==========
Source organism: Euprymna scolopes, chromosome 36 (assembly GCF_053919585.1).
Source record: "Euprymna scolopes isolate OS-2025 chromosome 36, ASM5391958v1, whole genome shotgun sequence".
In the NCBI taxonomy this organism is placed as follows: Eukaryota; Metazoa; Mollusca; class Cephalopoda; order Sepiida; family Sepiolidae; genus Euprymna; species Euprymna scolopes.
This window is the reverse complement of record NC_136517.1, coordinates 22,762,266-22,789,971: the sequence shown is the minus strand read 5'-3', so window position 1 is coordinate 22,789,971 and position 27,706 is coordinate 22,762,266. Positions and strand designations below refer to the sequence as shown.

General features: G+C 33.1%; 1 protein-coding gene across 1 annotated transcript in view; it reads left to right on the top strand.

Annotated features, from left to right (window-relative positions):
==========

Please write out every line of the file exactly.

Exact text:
Source organism: Euprymna scolopes, chromosome 36 (assembly GCF_053919585.1).
Source record: "Euprymna scolopes isolate OS-2025 chromosome 36, ASM5391958v1, whole genome shotgun sequence".
In the NCBI taxonomy this organism is placed as follows: Eukaryota; Metazoa; Mollusca; class Cephalopoda; order Sepiida; family Sepiolidae; genus Euprymna; species Euprymna scolopes.
This window is the reverse complement of record NC_136517.1, coordinates 22,762,266-22,789,971: the sequence shown is the minus strand read 5'-3', so window position 1 is coordinate 22,789,971 and position 27,706 is coordinate 22,762,266. Positions and strand designations below refer to the sequence as shown.

General features: G+C 33.1%; 1 protein-coding gene across 1 annotated transcript in view; it reads left to right on the top strand.

Annotated features, from left to right (window-relative positions):